Cryogenics in Physics

Cryogenics in Physics

In physics, cryogenics is the production and behavior of materials at very low temperatures. It is the production of and behavior of materials at very low temperatures. It is used in a variety of applications. It can be used to produce cryogenic fields for rockets, in MRI machines that use liquid helium and require cryogenic cooling, storing large quantities of food, special effects fog, recycling, freezing blood and tissue samples, and even cooling superconductors. The term is usually encountered in the context of physics, materials science, and medicine.

Cryogenics describes the science that deals with the production, effects, and uses of a wide variety of materials at very low temperatures. It is not well defined at what point on the temperature scale refrigeration ends and cryogenics begins, but scientists assume a gas to be cryogenic if it can be liquefied at or below −150 °C (123 K; −238 °F). To put this into perspective, water undergoes a phase transition from the liquid state to solid state at 32° F (0° C), whereas cryogenic temperatures range from -150° C to -273° C. The temperature of any material is the measure of the energy that it contains. Rapidly moving molecules have a higher temperature than slower-moving molecules.

The U.S. National Institute of Standards and Technology considers the field of cryogenics as that involving temperatures below −180 °C (93 K; −292 °F). Liquid gases at or below -150° C can be used to freeze other materials. Once a gas begins to liquefy, the environment is considered a cryogenic one. This is a logical dividing line since the normal boiling points of the so-called permanent gases (such as helium, hydrogen, neon, nitrogen, oxygen, and normal air) lie below −180 °C while the Freon refrigerants, hydrocarbons, and other common refrigerants have boiling points above −180 °C. The most common gases that are turned to liquid for cryogenics are oxygen, nitrogen, hydrogen, and helium. Cryogenic temperatures are usually described in the absolute or Kelvin scale, in which absolute zero is written as 0 K, without a degree sign.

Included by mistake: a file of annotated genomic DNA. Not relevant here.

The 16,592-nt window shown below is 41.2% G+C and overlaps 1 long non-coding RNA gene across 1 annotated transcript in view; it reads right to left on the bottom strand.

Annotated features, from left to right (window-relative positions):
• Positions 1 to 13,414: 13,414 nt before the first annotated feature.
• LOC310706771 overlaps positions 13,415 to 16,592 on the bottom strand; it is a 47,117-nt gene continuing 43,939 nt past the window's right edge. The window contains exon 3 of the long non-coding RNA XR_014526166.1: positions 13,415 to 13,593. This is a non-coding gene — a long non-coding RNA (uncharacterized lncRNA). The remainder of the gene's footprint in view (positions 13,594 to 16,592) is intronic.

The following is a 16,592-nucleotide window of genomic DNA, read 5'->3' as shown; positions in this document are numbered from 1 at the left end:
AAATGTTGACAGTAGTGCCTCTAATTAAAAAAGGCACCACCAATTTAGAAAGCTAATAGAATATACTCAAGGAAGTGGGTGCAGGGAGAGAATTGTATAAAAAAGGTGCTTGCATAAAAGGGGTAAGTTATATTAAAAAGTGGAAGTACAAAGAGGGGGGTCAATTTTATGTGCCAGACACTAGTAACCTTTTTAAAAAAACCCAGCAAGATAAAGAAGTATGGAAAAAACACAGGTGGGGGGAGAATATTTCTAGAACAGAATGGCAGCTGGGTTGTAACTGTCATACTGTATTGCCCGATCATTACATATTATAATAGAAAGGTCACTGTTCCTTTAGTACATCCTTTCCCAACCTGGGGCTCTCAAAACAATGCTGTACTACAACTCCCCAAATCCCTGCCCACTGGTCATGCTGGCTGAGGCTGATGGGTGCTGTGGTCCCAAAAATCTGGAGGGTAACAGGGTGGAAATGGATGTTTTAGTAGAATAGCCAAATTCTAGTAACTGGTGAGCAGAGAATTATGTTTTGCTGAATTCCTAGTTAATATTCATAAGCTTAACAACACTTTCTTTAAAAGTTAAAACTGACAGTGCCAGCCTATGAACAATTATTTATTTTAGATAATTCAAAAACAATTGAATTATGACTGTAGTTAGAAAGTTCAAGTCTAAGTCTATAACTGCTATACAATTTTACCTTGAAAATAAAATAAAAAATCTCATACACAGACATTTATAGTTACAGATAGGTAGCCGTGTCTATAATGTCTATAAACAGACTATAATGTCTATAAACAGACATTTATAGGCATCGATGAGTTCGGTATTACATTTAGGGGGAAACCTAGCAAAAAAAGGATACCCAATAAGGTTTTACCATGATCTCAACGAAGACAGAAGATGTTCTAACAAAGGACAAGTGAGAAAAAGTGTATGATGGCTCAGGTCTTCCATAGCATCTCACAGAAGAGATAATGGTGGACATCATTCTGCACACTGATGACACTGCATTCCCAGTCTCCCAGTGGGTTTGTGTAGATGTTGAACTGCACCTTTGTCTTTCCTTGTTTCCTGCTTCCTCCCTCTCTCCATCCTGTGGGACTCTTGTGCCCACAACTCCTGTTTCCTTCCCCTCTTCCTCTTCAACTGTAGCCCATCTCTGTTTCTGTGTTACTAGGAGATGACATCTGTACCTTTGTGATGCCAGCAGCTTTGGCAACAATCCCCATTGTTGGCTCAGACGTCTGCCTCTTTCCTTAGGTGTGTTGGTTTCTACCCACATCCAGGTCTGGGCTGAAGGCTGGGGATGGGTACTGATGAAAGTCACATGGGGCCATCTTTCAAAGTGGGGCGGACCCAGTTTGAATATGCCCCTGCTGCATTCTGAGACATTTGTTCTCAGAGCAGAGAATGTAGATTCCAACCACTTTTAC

The Discovery of superconducting materials with critical temperatures significantly above the boiling point of liquid nitrogen has provided new interest in reliable, low-cost methods of producing high-temperature cryogenic refrigeration. The term “high temperature cryogenic” describes temperatures ranging from above the boiling point of liquid nitrogen, −195.79 °C (77.36 K; −320.42 °F), up to −50 °C (223 K; −58 °F). The cryogenic temperature range has been defined as from −150 °C (−238 °F) to absolute zero (−273 °C or −460 °F), the temperature at which molecular motion comes as close as theoretically possible to ceasing completely.

Cryogenicists use the Kelvin or Rankine temperature scale, both of which measure from absolute zero, rather than more usual scales such as Celsius which measures from the freezing point of water at sea level or Fahrenheit with its zero at an arbitrary temperature.  Cryogenic freezing is the process of preserving a dead body with liquid nitrogen.